The importance of long non-coding RNAs (lncRNAs) in the adaptive immunity against cancer, through mediating the functional state of immunological cells, routes and genes, has been known for some time now. However, the possible association of lncRNA with clinical outcomes of immunotherapy in cancer treatments was not yet explored.
A newly published study by dr. Tunfang Yu and colleagues showed that classifying lncRNAs of cancer patients can help predict clinical outcomes such as overall survival (OS) and objective response rate (ORR) when they are treated with immunotherapy.1
The phase II-study included 348 bladder cancer patients from the IMvigor210-study and 71 melanoma patients from the Cancer Genome Atlas program (TCGA).2,3 These patients all received immunotherapy; the bladder cancer patients atezolizumab and the melanoma patients different immunotherapeutic treatments such as anti-PD-1, CTLA4 or a cytokine tumour vaccine.
While analysing the bladder cancer patients from the IMvigor210-study, it was possible to distinguish four different groups with a significant difference in OS (p=0.002). These groups were distinguished by possessing a functional or non-functional immune class, as well determing whether the amount of cytotoxic T-lymphocyte(CTL)-infiltration was high or low.
Based on the clinical immuno-subtype, the patients were divided into 2 different groups with a significant survival difference (HR: 0.65, 95% CI: 0.50-0.84, p=0.001). Surprisingly, patients with a longer survival showed a lower expression of immune cells, immune checkpoints and human leukocyte antigen, compared to patients with a shorter OS.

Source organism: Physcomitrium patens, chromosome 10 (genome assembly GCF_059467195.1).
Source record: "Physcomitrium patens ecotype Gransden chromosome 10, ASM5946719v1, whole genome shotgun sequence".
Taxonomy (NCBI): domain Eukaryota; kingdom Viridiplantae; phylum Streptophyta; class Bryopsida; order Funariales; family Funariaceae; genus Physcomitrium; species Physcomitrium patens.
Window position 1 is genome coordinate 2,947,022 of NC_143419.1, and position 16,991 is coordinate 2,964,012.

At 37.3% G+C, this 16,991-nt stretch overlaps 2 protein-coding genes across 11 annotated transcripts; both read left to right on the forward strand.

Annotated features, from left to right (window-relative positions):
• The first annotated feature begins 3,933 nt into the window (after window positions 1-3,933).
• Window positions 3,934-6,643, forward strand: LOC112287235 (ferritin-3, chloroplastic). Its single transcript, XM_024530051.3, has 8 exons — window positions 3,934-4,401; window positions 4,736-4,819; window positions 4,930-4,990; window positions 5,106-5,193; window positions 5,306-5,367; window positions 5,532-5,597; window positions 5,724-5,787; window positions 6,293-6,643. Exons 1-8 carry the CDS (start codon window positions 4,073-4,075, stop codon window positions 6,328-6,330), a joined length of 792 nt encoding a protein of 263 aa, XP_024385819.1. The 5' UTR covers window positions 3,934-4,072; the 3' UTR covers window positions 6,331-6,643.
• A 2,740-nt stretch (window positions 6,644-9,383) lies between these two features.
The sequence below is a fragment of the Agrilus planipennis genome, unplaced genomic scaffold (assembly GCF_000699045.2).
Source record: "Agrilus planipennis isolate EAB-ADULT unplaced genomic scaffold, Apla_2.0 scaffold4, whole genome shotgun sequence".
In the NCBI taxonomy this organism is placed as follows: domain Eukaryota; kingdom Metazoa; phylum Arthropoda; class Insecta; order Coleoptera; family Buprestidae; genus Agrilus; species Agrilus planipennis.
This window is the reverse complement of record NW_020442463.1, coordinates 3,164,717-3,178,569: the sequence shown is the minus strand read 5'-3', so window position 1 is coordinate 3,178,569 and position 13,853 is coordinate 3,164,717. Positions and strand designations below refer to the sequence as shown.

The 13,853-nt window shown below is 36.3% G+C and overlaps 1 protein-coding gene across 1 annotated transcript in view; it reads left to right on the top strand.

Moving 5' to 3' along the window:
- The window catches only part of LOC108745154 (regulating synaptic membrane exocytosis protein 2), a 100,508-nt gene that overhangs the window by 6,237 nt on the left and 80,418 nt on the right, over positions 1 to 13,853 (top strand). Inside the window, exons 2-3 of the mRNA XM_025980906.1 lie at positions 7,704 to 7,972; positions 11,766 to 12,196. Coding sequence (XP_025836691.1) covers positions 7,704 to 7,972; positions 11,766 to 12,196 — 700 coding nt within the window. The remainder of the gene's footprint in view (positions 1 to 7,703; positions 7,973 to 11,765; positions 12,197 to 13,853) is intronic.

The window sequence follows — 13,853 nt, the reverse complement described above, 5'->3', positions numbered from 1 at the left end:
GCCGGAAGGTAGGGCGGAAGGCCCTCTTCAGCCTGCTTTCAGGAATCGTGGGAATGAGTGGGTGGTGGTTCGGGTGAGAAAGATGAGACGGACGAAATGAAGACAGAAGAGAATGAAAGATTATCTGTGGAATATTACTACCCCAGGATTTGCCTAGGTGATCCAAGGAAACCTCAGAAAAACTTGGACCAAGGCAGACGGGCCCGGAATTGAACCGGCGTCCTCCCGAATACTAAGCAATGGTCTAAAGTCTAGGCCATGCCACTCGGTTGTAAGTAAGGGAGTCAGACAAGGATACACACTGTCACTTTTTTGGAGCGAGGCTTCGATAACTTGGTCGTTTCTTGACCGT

The researchers then crafted the hypothesis that the immune cells from patients with a shorter OS were in a non-functional state. The lncRNA-profile of this group was therefore classified as the ‘immune-nonfunctional class’ and the lncRNA-profile of the high OS patients as ‘immune-functional class’.
After this, the bladder cancer patients were further divided, based on the amount of CTL-infiltration. Patients with a functional immune response and a high CTL-infiltration showed a higher expression of immune molecules, compared to patients within the immune-functional class with low CTL-infiltration. The same was true for patients in the nonfunctional immune class. These 4 groups showed distinct gene expression patterns.
Patients who were both in the immune-functional class and demonstrated high CTL-infiltration showed the highest advantage in OS as well as ORR. Patients with low CTL-infiltration and who had a lncRNAs profile in the immune-nonfunctional class showed the worst outcomes in these measures.
Knowledge on these 4 groups can be used in understanding the mechanisms used by cancer cells to escape immunologic destruction, but also in selecting the right patients for immunotherapy. Seeing immunotherapy can cause serious adverse events, and the fact that it is only effective in a specific patient population, makes it important to use biomarkers to select the patients with the highest chance of succeeding on the therapy.